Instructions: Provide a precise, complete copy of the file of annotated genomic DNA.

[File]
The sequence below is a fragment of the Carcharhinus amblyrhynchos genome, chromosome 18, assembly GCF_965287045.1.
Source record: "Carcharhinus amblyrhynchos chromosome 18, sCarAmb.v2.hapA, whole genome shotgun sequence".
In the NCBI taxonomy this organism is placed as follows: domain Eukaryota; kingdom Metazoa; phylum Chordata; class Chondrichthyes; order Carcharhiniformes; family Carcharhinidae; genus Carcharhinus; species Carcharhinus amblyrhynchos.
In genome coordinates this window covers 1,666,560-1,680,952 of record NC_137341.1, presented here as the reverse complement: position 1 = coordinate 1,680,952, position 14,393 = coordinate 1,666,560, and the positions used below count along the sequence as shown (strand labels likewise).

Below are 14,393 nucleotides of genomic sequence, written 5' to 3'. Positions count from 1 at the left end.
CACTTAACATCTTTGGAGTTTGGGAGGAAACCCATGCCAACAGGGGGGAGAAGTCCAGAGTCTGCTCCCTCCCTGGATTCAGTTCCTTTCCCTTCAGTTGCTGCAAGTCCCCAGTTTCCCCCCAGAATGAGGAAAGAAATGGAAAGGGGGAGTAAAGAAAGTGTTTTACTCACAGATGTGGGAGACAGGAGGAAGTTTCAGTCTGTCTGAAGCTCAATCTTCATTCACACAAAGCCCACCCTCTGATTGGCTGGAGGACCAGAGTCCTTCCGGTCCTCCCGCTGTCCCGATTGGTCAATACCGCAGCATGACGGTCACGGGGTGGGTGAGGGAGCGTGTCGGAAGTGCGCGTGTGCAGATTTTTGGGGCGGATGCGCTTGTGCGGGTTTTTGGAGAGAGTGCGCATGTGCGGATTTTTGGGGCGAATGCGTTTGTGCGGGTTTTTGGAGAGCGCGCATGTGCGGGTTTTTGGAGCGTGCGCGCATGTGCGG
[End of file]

The sequence below is a fragment of the Carcharhinus amblyrhynchos genome, chromosome 18, assembly GCF_965287045.1.
Source record: "Carcharhinus amblyrhynchos chromosome 18, sCarAmb.v2.hapA, whole genome shotgun sequence".
In the NCBI taxonomy this organism is placed as follows: domain Eukaryota; kingdom Metazoa; phylum Chordata; class Chondrichthyes; order Carcharhiniformes; family Carcharhinidae; genus Carcharhinus; species Carcharhinus amblyrhynchos.
In genome coordinates this window covers 1,666,560-1,680,952 of record NC_137341.1, presented here as the reverse complement: position 1 = coordinate 1,680,952, position 14,393 = coordinate 1,666,560, and the positions used below count along the sequence as shown (strand labels likewise).

Below are 14,393 nucleotides of genomic sequence, written 5' to 3'. Positions count from 1 at the left end.
CACTTAACATCTTTGGAGTTTGGGAGGAAACCCATGCCAACAGGGGGGAGAAGTCCAGAGTCTGCTCCCTCCCTGGATTCAGTTCCTTTCCCTTCAGTTGCTGCAAGTCCCCAGTTTCCCCCCAGAATGAGGAAAGAAATGGAAAGGGGGAGTAAAGAAAGTGTTTTACTCACAGATGTGGGAGACAGGAGGAAGTTTCAGTCTGTCTGAAGCTCAATCTTCATTCACACAAAGCCCACCCTCTGATTGGCTGGAGGACCAGAGTCCTTCCGGTCCTCCCGCTGTCCCGATTGGTCAATACCGCAGCATGACGGTCACGGGGTGGGTGAGGGAGCGTGTCGGAAGTGCGCGTGTGCAGATTTTTGGGGCGGATGCGCTTGTGCGGGTTTTTGGAGAGAGTGCGCATGTGCGGATTTTTGGGGCGAATGCGTTTGTGCGGGTTTTTGGAGAGCGCGCATGTGCGGGTTTTTGGAGCGTGCGCGCATGTGCGG